While runners have plenty of races to train for, there aren’t as many target events for the average gym-goer. Functional fitness competition HYROX looks set to change that. It’s building on its popularity on continental Europe by expanding in the US and UK, and the number of people taking part in its events is on track to more than double this year from 35,000 racers to as many as 90,000.
A HYROX event has a straightforward format: racers take on eight 1km runs alternating with eight exercises, such as a 50m sled push or 100 wall balls. Unlike the elite-level CrossFit Games, which require a mastery of technical barbell lifts, HYROX has been designed to be accessible for all fitness levels.
The buzz around the brand is hard to miss on social media. With sell-out events all over the world, you only have to do a quick scroll through TikTok (where the hashtag #hyrox has racked up an impressive three million views) to see just how popular it is.
Like any other endurance event, training is crucial and there are now 550 HYROX-affiliated gyms worldwide, promising to get people into peak shape ahead of competing. So what exactly happens at an HYROX gym and should you join one? We spoke to Darren Forder, founder of Forder’s Gym in Birmingham, to find out.
What does a HYROX gym offer?
With an emphasis on HIIT, HYROX-affiliated gyms focus on the right balance of cardiovascular fitness and strength endurance to help people head into the race as well-rounded athletes.
“We have a year-round programme with different training phases that run in line with the HYROX events,” says Forder, whose gym started offering HYROX classes last year. “We tailor the training so you’re constantly building and improving low-skill, big movements that require lots of practice, to improve your finishing time. Ahead of an event, we ramp up from base training to a race preparation phase to help you see results.”
In the Birmingham gym, racers take one or two HYROX-specific classes each week alongside two of the gym’s existing strength classes. “In the sessions, we’ll simulate the event format so people can practise the movements and have a rough ‘personal best’ time to aim for at the race,” says Forder. “We mix up the races with sessions that focus on building aerobic capacity so training doesn’t ever get repetitive.”
What are the sessions like?
Some HYROX-affiliated gyms like Forder’s design their own workouts, while others use the brand’s official four-week training programme. A typical HYROX workout involves a 15-minute run, row and SkiErg warm-up. The session is then split into two parts: a full-body workout and a core-focused finisher.
An example workout involves completing four rounds of a 30-second kettlebell farmer's walk followed by a 30-second rest. This is followed by a 15-minute AMRAP round consisting of a 200m run, 15 wall balls, another 200m run, a 25m sled push, a 200m run and 15 more wall balls.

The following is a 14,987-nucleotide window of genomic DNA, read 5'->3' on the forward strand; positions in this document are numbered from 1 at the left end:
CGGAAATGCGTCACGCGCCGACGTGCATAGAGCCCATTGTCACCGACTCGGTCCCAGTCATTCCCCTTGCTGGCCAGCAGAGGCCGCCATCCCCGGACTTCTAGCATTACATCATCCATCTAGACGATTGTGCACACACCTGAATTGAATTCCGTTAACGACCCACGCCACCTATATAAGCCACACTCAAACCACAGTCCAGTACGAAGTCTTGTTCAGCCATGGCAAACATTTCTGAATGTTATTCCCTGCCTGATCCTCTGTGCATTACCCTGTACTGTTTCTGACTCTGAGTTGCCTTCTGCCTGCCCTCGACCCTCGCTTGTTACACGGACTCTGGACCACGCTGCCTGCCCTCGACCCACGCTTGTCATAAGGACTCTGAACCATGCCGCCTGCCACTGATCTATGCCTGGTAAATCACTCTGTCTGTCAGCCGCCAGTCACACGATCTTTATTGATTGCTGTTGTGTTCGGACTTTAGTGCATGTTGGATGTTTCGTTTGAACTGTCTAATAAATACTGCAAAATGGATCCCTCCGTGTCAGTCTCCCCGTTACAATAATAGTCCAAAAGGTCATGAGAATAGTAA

Finally, the session wraps up with a killer abs blast. This could be either 50 sit-ups without rest or 30 bird-dog crunches per leg.
- Can you complete this HYROX workout in under 30 minutes?
What are the benefits of joining a HYROX gym?
While you can train for HYROX in any commercial gym, the big appeal of joining an affiliated gym is that you meet other competitors. “It can get lonely when you’re running on the track alone,” says Forder. “We have around 80 people on our programme and there’s a real sense of community here. We travel together to HYROX events and cheer each other on from the sidelines. Having that support definitely helps on the day.”
One member of the Forder’s HYROX programme, Peter Ke, who is 62, says that being on the programme has “really improved” his muscle strength, which has helped him on the stations at the event.
“Since HYROX training, my times have improved. In Birmingham last year I completed the men’s singles event in one hour and 36 minutes. In the summer, I did it in one hour 19. I put that down to strategically training hard on the programme.”
Forder says that joining a programme can give you a goal to work towards. If you tend to wax and wane with motivation, having a purpose (and some healthy competition) can inspire a higher level of consistency.
It can make training for the events less of a headache too. “Most of the time, people come to us because they just want to get to know the HYROX equipment,” says Forder. “Our sessions take a lot of the planning out of training solo. Here, you turn up and everything’s ready and laid out for you.”
The programme pushes you out of your comfort zone too. “I’m fairly strict. If you’re joining us and doing the training, I expect to see you on the podium,” Forder says.
“People often need that encouragement to sign up for their first event. HYROX is the biggest thing most of our members have achieved in a fitness or sporting environment - it takes a bit of bravery to throw yourself into it.”
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Liz Connor is an experienced journalist based in London, UK. She writes features on various aspects of health, nutrition, fitness and wellbeing. Her career has spanned working as the health and wellbeing editor at news and features agency PA Media, and has written for titles including The Independent, National Geographic Traveller, British GQ, ELLE, Yahoo, MSN and Stylist magazine.